It’s not happening any time soon, but someday – if things continue moving forward as they now are – the men and women of the 70th Precinct will have a new place to call home.
At this point, according to Inspector Anthony Tria, the commanding officer of the NYPD’s Capital Construction unit, approximately $30 million has been allocated to the purchase of a vacant piece of land at 1326 Ocean Avenue, near Avenue H, as well as for the acquisition of air rights over the Long Island Railroad cut, and the design and construction of a new 44,000 square foot station house, with parking for approximately 80 vehicles on a deck over the tracks.
The current station house, at 154 Lawrence Avenue, is under-sized given the precinct’s manpower. It is also located at the western edge of the precinct. The Ocean Avenue site is far closer to the precinct’s center.
While the allocation is not sufficient to complete the project, additional funding for that purpose would be sought after the purchase of the property is complete, Tria told members of Community Board 14, gathered at the board office, 810 East 16th Street, for the June Police and Public Safety Committee meeting. Design of the new building has already been scheduled for Fiscal Year 2011, which begins in July, 2010.
“Site acquisition is 90 percent of the battle on these things,” Tria stressed. “I think the 70th Precinct sat in limbo for 20 years because we never acquired the site.” Not having full funding in advance is not unusual, Tria added. “It’s a typical process,” he told the group.
Nonetheless, Tria acknowledged, the effort is occurring in an environment where financial restraint is the order of the day. “Given the fiscal conditions in the city,” he told the group, “everything is sitting in a gray area right now.”
The Environmental Assessment Statement (EAS) has already been completed, according to Tria who said that – on the date of the meeting – it was still under review by the NYPD’s Law Department, but that he expected to get approval to move forward within a week.
The EAS, said Tria, had indicated that the site – once home to a gas station – had at some time in the past been contaminated by a spill, and that that would have to be remediated.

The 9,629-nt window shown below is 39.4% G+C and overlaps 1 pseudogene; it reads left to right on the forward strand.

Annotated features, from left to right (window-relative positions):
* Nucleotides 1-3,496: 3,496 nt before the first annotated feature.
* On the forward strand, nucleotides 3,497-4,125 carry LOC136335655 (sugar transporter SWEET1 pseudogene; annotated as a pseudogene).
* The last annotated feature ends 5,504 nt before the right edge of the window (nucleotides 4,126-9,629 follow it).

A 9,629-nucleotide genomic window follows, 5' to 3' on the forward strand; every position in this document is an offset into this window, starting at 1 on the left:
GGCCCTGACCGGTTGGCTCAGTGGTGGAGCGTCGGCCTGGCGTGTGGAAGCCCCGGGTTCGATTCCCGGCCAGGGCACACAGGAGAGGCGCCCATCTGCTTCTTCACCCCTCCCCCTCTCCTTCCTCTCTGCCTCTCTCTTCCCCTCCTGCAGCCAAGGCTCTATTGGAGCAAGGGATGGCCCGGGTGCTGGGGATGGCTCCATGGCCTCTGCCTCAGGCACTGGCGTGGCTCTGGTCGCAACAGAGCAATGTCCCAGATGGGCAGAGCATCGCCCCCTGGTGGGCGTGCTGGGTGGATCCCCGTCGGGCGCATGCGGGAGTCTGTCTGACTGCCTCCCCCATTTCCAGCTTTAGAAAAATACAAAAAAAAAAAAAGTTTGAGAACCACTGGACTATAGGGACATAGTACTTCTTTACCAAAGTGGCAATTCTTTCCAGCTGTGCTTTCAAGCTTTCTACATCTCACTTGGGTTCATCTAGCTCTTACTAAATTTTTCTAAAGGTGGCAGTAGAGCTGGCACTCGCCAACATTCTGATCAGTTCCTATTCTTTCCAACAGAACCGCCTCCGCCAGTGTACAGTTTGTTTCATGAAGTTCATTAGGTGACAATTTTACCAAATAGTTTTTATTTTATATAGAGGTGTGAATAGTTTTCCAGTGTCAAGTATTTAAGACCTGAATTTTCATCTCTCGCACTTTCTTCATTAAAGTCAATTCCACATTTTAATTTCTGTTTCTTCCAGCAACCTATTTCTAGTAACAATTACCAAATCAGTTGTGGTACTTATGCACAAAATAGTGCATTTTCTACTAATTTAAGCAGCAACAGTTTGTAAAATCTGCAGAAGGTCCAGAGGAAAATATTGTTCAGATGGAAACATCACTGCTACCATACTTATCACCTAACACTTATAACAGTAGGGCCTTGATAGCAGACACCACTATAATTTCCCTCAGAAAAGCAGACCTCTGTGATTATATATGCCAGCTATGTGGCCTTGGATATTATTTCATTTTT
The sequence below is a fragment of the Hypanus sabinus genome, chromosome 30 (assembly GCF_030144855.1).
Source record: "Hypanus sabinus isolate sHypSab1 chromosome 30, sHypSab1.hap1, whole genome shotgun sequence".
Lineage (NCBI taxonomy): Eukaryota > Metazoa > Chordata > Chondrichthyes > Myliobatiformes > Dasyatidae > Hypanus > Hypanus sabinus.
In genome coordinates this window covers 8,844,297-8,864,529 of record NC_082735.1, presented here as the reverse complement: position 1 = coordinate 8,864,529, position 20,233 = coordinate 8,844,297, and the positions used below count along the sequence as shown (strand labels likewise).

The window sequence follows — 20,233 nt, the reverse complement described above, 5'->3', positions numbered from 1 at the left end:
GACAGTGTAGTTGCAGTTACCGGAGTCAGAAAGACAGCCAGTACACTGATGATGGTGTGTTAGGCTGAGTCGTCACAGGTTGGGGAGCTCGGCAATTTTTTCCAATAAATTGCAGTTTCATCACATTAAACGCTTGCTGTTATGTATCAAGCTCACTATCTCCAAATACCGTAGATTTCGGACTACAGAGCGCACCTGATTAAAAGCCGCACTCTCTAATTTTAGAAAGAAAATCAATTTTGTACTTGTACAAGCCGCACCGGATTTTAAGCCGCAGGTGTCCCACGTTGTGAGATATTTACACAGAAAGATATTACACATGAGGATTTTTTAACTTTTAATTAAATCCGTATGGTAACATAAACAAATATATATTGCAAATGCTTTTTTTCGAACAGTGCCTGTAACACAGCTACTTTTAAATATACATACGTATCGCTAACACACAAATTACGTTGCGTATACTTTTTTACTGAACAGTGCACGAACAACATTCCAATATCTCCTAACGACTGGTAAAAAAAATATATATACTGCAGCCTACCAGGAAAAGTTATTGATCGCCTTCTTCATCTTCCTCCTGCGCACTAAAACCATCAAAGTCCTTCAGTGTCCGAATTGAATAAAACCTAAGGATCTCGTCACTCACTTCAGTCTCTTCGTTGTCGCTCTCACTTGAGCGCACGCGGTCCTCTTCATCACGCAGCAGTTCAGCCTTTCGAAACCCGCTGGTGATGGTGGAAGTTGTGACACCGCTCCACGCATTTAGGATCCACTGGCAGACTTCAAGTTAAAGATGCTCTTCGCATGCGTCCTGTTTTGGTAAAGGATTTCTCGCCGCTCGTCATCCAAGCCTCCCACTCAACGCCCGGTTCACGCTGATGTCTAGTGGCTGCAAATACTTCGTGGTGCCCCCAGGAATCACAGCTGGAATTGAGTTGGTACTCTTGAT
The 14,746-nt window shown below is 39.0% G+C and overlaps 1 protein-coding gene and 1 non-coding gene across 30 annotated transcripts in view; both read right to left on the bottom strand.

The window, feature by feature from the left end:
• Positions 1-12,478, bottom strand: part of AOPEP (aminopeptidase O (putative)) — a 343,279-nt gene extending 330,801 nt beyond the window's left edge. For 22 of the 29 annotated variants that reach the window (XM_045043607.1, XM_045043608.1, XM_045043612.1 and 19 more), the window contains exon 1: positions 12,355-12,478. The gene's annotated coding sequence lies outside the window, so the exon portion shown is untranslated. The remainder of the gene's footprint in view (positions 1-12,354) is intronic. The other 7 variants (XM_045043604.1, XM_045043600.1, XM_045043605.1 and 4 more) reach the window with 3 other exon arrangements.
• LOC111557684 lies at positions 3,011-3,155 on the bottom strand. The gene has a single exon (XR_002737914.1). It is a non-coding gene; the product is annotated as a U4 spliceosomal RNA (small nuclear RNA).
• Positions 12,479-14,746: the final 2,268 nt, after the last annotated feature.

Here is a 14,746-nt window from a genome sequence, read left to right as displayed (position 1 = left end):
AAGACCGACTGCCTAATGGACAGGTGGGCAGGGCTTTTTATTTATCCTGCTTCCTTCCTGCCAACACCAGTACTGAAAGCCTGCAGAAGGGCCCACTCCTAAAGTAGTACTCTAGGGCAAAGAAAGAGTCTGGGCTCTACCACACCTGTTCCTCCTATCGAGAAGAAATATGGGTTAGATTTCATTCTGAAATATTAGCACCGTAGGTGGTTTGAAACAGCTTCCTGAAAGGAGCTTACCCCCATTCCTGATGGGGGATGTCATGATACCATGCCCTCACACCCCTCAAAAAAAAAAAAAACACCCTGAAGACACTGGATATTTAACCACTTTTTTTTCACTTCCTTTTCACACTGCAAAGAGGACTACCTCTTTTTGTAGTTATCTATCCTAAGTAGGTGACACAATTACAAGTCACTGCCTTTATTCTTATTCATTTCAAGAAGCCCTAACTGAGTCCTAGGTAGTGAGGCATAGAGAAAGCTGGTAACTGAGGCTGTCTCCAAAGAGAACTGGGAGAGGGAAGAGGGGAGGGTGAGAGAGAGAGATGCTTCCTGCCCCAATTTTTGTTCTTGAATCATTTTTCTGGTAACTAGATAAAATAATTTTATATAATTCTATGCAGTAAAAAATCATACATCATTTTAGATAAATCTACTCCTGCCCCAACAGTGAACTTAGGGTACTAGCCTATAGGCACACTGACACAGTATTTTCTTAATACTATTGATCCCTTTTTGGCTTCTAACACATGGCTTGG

Once approval is forthcoming, Tria said, he will schedule a public hearing that will allow local residents to weigh in on whether they want to see city funds used for the purpose. The public hearing, Tria said, is the final preliminary step before the city can move ahead to purchase the property, either through a deal with the owner or by eminent domain.
One issue that concerns the community board, which has been one of the prime movers in the effort to get a new station house for the precinct, is that the preliminary plan calls for egress on both Ocean Avenue and East 19th Street.
“We don’t want them on East 19th,” stressed Doris Ortiz, the board’s district manager.
But, said Tria, “You can’t just have one way in and out. That’s basically a command control issue. While it’s a concern,” he added, “it can be definitely controlled.”
CB 14 Chairperson Alvin Berk questioned why a public hearing was needed, given that the board had already gone through Uniform Land Use Review Procedure (ULURP).
“From the community board’s perspective,” he pointed out, “we’ve gone through all the hearings necessary to achieve the community board’s endorsement. I’m concerned that if a hearing is convened at this time, it would appear to be second-guessing the judgment of the community, as channeled through the community board some years ago.”
However, said Tria, ULURP deals with land use. The public hearing required by the NYPD Law Department centers on the use of municipal funds. “Buying a piece of property,” stressed Tria, “is not something ULURP addresses.”
The original ULURP application was completed in the 1980s, when efforts were first made to move the precinct. However, there was no money at the time to acquire the property.
In the 1990s, when Rudolph Giuliani was mayor, the city finally set money aside for the project and began the process of acquiring the site. While, at that time, it appeared for a little while as if it was full-speed-ahead for a new station house, the plan was ultimately shelved.
Subsequently, the lot was purchased by a private developer, who proposed erecting a 10-story apartment building there, but ran into roadblocks when the city’s Department of Buildings (DOB) denied the permit for the project, which exceeded what would be allowed as of right. In the meantime, however, the gas station that had occupied the site was demolished.
The board is clearly eager to get the new precinct built. “We want you to come back and say it’s a done deal,” member Joe Basso told Tria. “We’re tired of hearing tomorrow, tomorrow, tomorrow.”